These are not fanciful poetry lines but descriptions of real, measurable bodily sensations.  Scientists from Finland have recently confirmed these Rock song diagnoses [2]. In a series of experiments, 700 subjects were asked to color in the parts of a silhouette body that were affected by emotional words.  While people localized emotions such as fear to the head and chest, and disgust to the head and stomach, thoughts of love lit up the entire body, excepting the legs and feet.

Why should thinking about love, a conscious mental action of the brain, result in physical pain in internal organs, such as stomach, lung, heart and circulation?

Many researchers have studied people’s brains while they contemplated sexual desire and love.  A recent review of over 20 such studies concluded that love begins in the region of the brain, the insula, which collects bodily sensations as part of the somatosensory cortex [3].  Love grows out the euphoric rewarding bodily sensations of desire.

The neuroscientist Antonio Damasio explains in his recent book [4] the evolutionary development of our brains.  The nervous system began as a way to monitor and adjust an animal’s internal functions, such as breathing and digestion, as a way to improve health – what is called homeostasis.  The brain contains regions with “maps” of the body to keep track of these changes, called the homunculus on the somatosensory cortex.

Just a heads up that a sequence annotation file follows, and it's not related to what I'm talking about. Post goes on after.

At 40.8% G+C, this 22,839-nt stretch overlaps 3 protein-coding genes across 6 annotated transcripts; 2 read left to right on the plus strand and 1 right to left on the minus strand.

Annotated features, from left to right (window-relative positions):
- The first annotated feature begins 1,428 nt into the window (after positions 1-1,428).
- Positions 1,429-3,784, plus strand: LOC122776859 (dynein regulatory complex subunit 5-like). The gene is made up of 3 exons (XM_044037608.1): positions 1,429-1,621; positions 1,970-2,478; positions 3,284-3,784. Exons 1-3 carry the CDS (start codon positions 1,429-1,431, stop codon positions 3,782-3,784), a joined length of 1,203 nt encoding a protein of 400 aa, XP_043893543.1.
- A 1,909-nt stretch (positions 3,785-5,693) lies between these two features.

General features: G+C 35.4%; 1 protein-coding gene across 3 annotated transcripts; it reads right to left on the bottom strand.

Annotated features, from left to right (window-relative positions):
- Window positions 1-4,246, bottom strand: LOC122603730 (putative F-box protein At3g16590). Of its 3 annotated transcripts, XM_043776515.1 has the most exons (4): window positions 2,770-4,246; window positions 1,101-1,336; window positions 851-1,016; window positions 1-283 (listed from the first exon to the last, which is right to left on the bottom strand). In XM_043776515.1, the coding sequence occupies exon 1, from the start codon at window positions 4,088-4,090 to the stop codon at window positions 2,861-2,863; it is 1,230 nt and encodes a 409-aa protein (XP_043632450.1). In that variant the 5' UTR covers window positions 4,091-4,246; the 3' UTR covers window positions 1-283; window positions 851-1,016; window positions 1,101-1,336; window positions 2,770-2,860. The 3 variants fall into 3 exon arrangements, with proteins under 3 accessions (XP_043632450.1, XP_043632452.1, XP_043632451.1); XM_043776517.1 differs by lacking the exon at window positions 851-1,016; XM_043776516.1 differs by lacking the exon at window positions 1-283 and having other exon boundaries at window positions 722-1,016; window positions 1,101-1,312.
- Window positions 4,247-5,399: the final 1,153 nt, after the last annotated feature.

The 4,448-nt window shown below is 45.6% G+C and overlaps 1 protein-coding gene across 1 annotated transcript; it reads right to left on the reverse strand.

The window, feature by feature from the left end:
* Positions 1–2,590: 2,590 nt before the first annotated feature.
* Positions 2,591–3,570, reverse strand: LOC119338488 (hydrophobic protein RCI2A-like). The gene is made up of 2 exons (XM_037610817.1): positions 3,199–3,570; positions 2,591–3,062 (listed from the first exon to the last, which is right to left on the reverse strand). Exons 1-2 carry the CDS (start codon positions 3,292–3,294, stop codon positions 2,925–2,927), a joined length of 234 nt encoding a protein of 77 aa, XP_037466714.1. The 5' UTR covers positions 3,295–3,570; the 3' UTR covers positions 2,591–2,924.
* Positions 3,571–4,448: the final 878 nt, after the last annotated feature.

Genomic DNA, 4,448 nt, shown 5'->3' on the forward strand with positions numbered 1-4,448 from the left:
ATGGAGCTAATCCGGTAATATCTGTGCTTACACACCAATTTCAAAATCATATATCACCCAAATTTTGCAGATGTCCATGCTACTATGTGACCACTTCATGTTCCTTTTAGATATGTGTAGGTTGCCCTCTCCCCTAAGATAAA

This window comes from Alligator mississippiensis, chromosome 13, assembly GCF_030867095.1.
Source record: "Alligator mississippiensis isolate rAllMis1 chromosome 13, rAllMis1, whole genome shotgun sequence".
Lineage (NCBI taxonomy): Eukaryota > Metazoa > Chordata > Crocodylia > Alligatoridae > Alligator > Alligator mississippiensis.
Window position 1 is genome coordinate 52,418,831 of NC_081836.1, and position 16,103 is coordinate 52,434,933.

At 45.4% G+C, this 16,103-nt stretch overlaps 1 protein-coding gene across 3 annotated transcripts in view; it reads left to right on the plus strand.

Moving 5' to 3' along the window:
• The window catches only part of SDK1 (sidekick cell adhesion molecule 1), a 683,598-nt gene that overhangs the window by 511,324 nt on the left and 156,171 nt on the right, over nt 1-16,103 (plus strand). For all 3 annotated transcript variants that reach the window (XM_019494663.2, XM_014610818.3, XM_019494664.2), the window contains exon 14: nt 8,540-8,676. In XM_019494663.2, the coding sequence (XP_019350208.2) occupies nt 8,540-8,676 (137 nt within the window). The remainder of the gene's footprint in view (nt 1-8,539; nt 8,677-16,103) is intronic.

Then the nervous system began sensing and responding to the external environment, for dangers such as toxins or predators, as a way to improve survival.  The brain mapped the input from these external senses in another brain region.  It then put together these two maps of internal and external sensations, so that it calculates what it needs from internal signals, and uses external markers to find the solution. 

The neural connection between sensing the internal state and the external state creates visceral feelings.  Needing or avoiding something is mapped closely to sensations from within the body. This results in visceral emotions such as disgust at dirty things, and painful longing for necessary things.  A primary need of any creature is to reproduce and pass on its genes.  That need creates the “gut feeling” of love.

Next the brain took a look at itself, and thus became aware that there is a “me” and an “other” – what Damasio calls “self comes to mind.”  Saliency, meaning what is important to me and what is not, is the basis of consciousness.  Our conscious contemplation of what our self needs creates all the Rock songs about love. 

Wanting love or being in love are strong, internally generated survival needs, and they are naturally closely mapped to body sensations that motivate us to obtain it.  When the maps connect we feel visceral sensations of love.

And that, Mr. Lyman, is why fools fall in love.

1. Frank Tillis. Love Sick. Avalon, NY 2004.
2. Lauri Nummenmaa et al., Bodily maps of emotions.  Proceeding of the National Academy of Sciences (USA), volume 111, pages 646-651, January 14, 2014.
3. Cacioppo S, Bianchi-Demicheli F, Frum C, Pfaus JG, and Lewis JW. The common neural bases between sexual desire and love: A multilevel kernel density fMRI analysis. J Sex Med 12;9:1048–1054.
4. Antonio Damasio. Self Comes to Mind. Vintage Books, NY 2012.